Asklepios Klinikum Hamburg Harburg

Hamburg, Germany

Asklepios Klinikum Hamburg Harburg

Hamburg, Germany
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PubMed | TU Hamburg - Harburg, Asklepios Klinikum Hamburg Harburg and University of Heidelberg
Type: | Journal: Hernia : the journal of hernias and abdominal wall surgery | Year: 2017

Ventral hernia repair can be performed safely using meshes which are primarily stable upon dynamic intermittent straining (DIS) at recommended overlap. In specific clinical situations, e.g., at bony edges, bridging of the hernial orifice with reduced overlap might be necessary. To gain insight into the durability of various applications, two different meshes with the best tissue grip known so far were assessed.The model uses dynamic intermittent strain and comprises the repetition of submaximal impacts delivered via a hydraulically driven plastic containment. Pig tissue simulates a ventral hernia with a standardized 5cm defect. Commercially available meshes classified as primarily stable at recommended overlap were used to bridge this defect at recommended and reduced overlap.Using Parietex ProgripBased on a pig tissue model, a total of 23 different conditions were tested. A DIS class A mesh can be easily stabilized bridging a 5cm hernial orifice with reduced overlap. Caution must be exerted to extend these results to other DIS classes and larger hernial orifices. Further DIS investigations can improve the durability of hernia repair.


Kallinowski F.,Asklepios Klinikum Hamburg Harburg | Baumann E.,Asklepios Klinikum Hamburg Harburg | Harder F.,Asklepios Klinikum Hamburg Harburg | Siassi M.,Asklepios Klinikum Hamburg Harburg | And 3 more authors.
Journal of Biomechanics | Year: 2015

Ventral hernia repair fails frequently despite advanced mesh inserting surgery. A model for dynamic intermittent straining (DIS) of ventral hernia repairs was developed. The influence of phospholipids, position, overlap, fixation and tissue quality of various meshes on the durability of hernia repair was studied.DIS comprises the repetition of submaximal impacts delivered via a hydraulically driven plastic containment. Pig tissues simulate a ventral hernia with a standardized 5. cm defect. Commercially available meshes strengthened with tacks, glue and sutures were used to bridge this defect in an underlay (IPOM) or sublay (retromuscular) position starting with a 5. cm overlap in all directions. We tested 35 different ways of ventral hernia repair with up to 425 submaximal intermittent dynamic impacts until mesh dislocation occurred 10 times or a maximum of 4000 impacts each were withstood.The likelihood of a failing repair was related to the mesh, the lubricants, the position, the overlap, the fixation and the tissue quality. Most meshes dislocated easily and required fixation. One of the meshes tested was stable without fixation with a 5. cm overlap and failed after reducing the overlap. Phospholipids exerted a strong influence on the biomaterial tested. The sublay position was about 10% more durable in comparison to the IPOM position. DIS revealed distinct degrees of stability with primarily stable, intermediate and primarily unstable repairs.Based on the DIS results available, the currently used ventral hernia repair options can be classified. In the future, DIS investigations can improve the durability of hernia repair. © 2015 Elsevier Ltd.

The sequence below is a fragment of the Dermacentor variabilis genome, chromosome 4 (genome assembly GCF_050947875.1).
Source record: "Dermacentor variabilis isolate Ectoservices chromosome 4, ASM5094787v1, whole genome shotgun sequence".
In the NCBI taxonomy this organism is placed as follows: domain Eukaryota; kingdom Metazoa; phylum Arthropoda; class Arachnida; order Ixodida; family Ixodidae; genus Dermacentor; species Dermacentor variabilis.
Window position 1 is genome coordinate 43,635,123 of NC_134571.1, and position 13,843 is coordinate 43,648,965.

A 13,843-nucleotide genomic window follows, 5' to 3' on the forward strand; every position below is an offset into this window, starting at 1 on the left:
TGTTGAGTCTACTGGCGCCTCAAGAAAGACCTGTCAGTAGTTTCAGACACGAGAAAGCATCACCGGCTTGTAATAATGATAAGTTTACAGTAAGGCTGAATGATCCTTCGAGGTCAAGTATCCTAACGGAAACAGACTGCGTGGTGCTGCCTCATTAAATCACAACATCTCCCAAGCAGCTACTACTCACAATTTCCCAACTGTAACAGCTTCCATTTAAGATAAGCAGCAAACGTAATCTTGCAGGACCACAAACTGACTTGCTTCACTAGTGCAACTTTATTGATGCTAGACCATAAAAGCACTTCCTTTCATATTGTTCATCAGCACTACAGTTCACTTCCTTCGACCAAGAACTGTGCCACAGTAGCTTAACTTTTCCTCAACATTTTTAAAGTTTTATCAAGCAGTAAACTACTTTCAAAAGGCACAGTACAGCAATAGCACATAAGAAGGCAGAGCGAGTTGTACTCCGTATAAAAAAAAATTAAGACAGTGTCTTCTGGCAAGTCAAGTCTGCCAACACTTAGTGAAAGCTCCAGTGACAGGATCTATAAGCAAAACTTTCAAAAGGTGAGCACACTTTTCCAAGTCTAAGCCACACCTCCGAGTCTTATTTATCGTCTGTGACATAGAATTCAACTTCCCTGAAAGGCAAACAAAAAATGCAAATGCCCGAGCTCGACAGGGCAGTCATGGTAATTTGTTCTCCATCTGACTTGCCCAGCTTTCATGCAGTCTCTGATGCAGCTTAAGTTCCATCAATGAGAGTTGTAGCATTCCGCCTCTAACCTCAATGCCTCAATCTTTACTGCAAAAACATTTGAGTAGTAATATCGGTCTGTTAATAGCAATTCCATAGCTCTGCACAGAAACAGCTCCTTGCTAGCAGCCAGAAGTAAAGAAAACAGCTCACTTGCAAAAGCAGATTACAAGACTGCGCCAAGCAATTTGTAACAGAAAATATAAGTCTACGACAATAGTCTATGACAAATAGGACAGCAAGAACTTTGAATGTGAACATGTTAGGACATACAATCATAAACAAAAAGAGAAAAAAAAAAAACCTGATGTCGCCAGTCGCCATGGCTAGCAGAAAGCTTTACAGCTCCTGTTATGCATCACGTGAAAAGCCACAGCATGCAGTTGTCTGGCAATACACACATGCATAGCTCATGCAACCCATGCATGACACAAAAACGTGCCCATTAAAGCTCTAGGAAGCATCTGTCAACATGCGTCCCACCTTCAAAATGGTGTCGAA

PubMed | TU Hamburg - Harburg and Asklepios Klinikum Hamburg Harburg
Type: Journal Article | Journal: Journal of biomechanics | Year: 2015

Ventral hernia repair fails frequently despite advanced mesh inserting surgery. A model for dynamic intermittent straining (DIS) of ventral hernia repairs was developed. The influence of phospholipids, position, overlap, fixation and tissue quality of various meshes on the durability of hernia repair was studied. DIS comprises the repetition of submaximal impacts delivered via a hydraulically driven plastic containment. Pig tissues simulate a ventral hernia with a standardized 5cm defect. Commercially available meshes strengthened with tacks, glue and sutures were used to bridge this defect in an underlay (IPOM) or sublay (retromuscular) position starting with a 5cm overlap in all directions. We tested 35 different ways of ventral hernia repair with up to 425 submaximal intermittent dynamic impacts until mesh dislocation occurred 10 times or a maximum of 4000 impacts each were withstood. The likelihood of a failing repair was related to the mesh, the lubricants, the position, the overlap, the fixation and the tissue quality. Most meshes dislocated easily and required fixation. One of the meshes tested was stable without fixation with a 5cm overlap and failed after reducing the overlap. Phospholipids exerted a strong influence on the biomaterial tested. The sublay position was about 10% more durable in comparison to the IPOM position. DIS revealed distinct degrees of stability with primarily stable, intermediate and primarily unstable repairs. Based on the DIS results available, the currently used ventral hernia repair options can be classified. In the future, DIS investigations can improve the durability of hernia repair.

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